Do not say Miss Tilney was not angry," cried Catherine, "because I know she was; for she would not see me this morning when I called; I saw her walk out of the house the next minute after my leaving it; I was hurt, but I was not affronted.
What could all this mean but an intentional affront?
They were far from being an irritable race; far from any quickness in catching, or bitterness in resenting, affronts: but here, when the whole was unfolded, was an insult not to be overlooked, nor, for the first half hour, to be easily pardoned.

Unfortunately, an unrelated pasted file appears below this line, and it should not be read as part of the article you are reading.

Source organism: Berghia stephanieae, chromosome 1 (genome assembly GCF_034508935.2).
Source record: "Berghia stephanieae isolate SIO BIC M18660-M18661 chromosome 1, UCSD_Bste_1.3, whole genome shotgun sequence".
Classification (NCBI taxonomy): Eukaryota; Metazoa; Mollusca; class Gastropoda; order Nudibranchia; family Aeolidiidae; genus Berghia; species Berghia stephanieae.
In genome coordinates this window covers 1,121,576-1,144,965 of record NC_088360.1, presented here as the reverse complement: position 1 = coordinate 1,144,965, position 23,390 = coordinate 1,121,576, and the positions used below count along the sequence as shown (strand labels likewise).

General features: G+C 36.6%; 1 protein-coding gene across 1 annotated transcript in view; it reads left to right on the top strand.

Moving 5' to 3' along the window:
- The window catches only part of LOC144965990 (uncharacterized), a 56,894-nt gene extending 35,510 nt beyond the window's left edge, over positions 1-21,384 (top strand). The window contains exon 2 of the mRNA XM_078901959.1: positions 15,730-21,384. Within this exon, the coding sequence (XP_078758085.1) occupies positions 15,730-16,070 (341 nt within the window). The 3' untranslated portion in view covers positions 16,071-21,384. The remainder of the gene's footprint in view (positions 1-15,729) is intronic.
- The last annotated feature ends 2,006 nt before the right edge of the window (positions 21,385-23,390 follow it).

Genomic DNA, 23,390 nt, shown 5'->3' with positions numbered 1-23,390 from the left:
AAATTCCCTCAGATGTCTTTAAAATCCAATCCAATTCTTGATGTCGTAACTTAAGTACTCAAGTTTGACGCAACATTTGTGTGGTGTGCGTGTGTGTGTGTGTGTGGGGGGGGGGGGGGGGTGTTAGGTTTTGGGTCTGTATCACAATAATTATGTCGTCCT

There are no more uses of "affront" in the book.
Show samples from other sources
She considered anything but the very best manners to be an affront to her dignity.
Words without deeds is an affront to the principle that guides our Nation and makes a mockery of the values we as public servants claim to love.